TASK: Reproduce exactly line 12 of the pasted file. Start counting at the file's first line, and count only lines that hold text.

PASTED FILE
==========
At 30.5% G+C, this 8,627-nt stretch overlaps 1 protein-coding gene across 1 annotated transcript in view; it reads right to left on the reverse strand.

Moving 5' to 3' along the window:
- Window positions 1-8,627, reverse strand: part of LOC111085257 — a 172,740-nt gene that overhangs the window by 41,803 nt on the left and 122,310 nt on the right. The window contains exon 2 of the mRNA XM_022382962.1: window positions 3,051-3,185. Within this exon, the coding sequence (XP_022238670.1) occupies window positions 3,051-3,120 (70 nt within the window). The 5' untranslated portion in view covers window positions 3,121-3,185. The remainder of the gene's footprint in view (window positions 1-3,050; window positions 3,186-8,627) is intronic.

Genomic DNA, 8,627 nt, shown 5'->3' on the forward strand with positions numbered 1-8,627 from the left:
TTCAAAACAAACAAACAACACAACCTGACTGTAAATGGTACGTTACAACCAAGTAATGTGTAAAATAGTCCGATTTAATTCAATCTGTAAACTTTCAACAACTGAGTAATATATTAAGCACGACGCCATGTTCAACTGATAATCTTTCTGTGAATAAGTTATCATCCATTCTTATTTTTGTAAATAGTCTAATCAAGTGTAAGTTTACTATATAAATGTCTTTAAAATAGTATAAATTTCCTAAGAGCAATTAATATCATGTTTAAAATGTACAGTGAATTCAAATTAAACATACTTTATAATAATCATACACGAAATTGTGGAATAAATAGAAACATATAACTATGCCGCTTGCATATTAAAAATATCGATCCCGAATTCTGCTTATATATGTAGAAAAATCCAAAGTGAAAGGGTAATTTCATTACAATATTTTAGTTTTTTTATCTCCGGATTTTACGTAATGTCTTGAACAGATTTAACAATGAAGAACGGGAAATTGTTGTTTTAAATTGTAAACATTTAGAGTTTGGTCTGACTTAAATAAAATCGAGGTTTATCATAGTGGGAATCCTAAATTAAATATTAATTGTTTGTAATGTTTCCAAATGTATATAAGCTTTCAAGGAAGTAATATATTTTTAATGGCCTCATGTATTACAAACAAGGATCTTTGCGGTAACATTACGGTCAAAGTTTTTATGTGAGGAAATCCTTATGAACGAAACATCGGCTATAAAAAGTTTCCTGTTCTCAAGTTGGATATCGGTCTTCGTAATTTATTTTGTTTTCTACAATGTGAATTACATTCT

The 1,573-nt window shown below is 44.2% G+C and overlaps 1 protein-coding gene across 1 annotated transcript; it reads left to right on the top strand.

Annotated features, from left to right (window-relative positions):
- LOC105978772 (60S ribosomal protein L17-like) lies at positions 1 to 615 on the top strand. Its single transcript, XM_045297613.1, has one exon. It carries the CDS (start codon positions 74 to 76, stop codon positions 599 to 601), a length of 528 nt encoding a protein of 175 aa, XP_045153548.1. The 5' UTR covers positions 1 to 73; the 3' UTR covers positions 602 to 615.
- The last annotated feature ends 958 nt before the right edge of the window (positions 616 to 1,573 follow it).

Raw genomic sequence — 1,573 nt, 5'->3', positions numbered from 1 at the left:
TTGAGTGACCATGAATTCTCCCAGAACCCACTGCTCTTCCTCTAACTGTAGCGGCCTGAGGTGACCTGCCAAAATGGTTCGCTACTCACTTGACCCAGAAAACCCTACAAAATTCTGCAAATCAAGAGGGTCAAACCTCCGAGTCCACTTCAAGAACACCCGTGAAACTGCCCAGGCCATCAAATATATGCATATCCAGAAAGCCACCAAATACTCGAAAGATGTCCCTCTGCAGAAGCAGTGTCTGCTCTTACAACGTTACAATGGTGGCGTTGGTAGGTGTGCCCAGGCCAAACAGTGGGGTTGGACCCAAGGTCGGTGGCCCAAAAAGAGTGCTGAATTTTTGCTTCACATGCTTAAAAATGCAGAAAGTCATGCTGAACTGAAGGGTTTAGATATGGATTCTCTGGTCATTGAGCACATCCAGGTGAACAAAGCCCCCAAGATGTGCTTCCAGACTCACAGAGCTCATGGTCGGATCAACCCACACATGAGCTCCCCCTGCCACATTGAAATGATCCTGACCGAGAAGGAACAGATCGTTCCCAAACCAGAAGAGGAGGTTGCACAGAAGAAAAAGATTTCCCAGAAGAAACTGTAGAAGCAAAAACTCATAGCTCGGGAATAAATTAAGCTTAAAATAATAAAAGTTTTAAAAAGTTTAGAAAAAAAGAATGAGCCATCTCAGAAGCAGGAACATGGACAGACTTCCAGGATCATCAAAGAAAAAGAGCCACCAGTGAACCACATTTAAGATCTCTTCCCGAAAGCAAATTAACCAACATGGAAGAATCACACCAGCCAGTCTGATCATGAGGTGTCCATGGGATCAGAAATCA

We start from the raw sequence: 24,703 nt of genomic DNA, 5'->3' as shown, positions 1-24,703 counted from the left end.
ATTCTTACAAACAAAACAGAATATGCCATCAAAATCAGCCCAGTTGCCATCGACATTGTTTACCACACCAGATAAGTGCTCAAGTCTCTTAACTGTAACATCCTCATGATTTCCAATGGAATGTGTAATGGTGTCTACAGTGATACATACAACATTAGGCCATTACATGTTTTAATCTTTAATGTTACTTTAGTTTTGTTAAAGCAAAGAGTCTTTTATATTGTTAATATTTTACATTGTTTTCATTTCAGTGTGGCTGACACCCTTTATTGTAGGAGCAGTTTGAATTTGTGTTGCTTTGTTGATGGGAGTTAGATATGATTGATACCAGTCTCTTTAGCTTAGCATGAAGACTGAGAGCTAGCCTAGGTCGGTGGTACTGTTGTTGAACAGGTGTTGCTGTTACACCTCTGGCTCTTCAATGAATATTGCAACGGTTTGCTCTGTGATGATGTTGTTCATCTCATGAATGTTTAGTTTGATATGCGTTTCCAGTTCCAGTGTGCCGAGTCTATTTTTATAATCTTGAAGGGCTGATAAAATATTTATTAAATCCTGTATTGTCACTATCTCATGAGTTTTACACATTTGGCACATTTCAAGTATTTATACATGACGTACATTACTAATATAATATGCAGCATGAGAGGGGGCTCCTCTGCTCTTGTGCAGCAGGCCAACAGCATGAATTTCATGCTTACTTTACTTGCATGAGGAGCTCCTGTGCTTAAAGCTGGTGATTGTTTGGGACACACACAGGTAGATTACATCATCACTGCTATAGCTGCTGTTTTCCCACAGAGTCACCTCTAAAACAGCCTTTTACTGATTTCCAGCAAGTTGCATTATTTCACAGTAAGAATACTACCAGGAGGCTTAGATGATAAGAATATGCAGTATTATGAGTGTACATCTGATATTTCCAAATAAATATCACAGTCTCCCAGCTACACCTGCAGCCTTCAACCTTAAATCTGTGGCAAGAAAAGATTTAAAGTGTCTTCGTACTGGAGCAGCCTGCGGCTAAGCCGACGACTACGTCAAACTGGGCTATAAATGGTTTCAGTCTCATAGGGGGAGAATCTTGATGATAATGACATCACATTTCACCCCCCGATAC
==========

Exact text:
We start from the raw sequence: 24,703 nt of genomic DNA, 5'->3' as shown, positions 1-24,703 counted from the left end.